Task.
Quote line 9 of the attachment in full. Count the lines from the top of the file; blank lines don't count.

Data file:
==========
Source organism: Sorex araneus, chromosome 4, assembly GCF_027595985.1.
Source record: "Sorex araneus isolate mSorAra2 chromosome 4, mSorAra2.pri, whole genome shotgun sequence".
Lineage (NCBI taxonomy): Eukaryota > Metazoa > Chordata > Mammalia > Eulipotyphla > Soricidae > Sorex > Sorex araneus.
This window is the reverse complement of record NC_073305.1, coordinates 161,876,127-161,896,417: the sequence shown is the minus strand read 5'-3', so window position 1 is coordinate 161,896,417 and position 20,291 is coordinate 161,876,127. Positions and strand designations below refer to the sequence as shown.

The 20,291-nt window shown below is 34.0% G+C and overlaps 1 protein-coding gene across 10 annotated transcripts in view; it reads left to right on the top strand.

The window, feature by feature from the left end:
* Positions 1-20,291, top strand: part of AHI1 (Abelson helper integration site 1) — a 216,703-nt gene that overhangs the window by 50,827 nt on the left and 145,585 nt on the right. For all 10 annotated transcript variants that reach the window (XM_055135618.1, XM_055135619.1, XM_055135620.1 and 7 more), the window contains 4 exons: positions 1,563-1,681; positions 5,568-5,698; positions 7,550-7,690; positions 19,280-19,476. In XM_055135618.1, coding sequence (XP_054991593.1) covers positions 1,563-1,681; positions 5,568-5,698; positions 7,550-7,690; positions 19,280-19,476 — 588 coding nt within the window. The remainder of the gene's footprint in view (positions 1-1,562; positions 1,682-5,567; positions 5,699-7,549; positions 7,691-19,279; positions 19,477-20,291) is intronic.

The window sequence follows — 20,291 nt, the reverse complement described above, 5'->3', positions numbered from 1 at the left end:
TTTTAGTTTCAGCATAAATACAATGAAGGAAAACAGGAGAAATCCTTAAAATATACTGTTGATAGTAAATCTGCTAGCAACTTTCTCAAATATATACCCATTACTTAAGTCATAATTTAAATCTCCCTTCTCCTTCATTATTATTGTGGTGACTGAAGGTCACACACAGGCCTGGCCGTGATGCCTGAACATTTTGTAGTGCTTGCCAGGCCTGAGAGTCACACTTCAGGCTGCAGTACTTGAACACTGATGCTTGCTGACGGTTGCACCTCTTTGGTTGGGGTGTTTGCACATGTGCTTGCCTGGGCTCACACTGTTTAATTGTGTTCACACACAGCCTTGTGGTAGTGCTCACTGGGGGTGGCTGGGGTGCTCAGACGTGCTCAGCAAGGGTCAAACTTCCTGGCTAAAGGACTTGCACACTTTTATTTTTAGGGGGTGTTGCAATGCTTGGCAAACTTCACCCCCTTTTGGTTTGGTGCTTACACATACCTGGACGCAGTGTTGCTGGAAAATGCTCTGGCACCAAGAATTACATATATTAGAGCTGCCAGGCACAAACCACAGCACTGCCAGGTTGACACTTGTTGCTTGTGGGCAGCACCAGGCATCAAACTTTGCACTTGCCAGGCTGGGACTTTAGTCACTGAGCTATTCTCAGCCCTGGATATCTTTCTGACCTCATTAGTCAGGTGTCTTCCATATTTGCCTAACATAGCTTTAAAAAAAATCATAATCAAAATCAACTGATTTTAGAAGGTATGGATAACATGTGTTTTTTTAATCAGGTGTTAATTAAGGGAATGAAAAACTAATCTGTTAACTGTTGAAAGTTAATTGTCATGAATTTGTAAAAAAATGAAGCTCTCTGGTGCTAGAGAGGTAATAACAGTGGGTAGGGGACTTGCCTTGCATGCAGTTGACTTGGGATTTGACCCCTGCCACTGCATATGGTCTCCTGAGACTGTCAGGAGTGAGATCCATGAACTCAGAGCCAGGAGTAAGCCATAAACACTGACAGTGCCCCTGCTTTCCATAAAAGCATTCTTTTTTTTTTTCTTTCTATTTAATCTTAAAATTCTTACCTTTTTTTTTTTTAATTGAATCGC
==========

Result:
TTTTAGTTTCAGCATAAATACAATGAAGGAAAACAGGAGAAATCCTTAAAATATACTGTTGATAGTAAATCTGCTAGCAACTTTCTCAAATATATACCCATTACTTAAGTCATAATTTAAATCTCCCTTCTCCTTCATTATTATTGTGGTGACTGAAGGTCACACACAGGCCTGGCCGTGATGCCTGAACATTTTGTAGTGCTTGCCAGGCCTGAGAGTCACACTTCAGGCTGCAGTACTTGAACACTGATGCTTGCTGACGGTTGCACCTCTTTGGTTGGGGTGTTTGCACATGTGCTTGCCTGGGCTCACACTGTTTAATTGTGTTCACACACAGCCTTGTGGTAGTGCTCACTGGGGGTGGCTGGGGTGCTCAGACGTGCTCAGCAAGGGTCAAACTTCCTGGCTAAAGGACTTGCACACTTTTATTTTTAGGGGGTGTTGCAATGCTTGGCAAACTTCACCCCCTTTTGGTTTGGTGCTTACACATACCTGGACGCAGTGTTGCTGGAAAATGCTCTGGCACCAAGAATTACATATATTAGAGCTGCCAGGCACAAACCACAGCACTGCCAGGTTGACACTTGTTGCTTGTGGGCAGCACCAGGCATCAAACTTTGCACTTGCCAGGCTGGGACTTTAGTCACTGAGCTATTCTCAGCCCTGGATATCTTTCTGACCTCATTAGTCAGGTGTCTTCCATATTTGCCTAACATAGCTTTAAAAAAAATCATAATCAAAATCAACTGATTTTAGAAGGTATGGATAACATGTGTTTTTTTAATCAGGTGTTAATTAAGGGAATGAAAAACTAATCTGTTAACTGTTGAAAGTTAATTGTCATGAATTTGTAAAAAAATGAAGCTCTCTGGTGCTAGAGAGGTAATAACAGTGGGTAGGGGACTTGCCTTGCATGCAGTTGACTTGGGATTTGACCCCTGCCACTGCATATGGTCTCCTGAGACTGTCAGGAGTGAGATCCATGAACTCAGAGCCAGGAGTAAGCCATAAACACTGACAGTGCCCCTGCTTTCCATAAAAGCATTCTTTTTTTTTTTCTTTCTATTTAATCTTAAAATTCTTACCTTTTTTTTTTTTAATTGAATCGC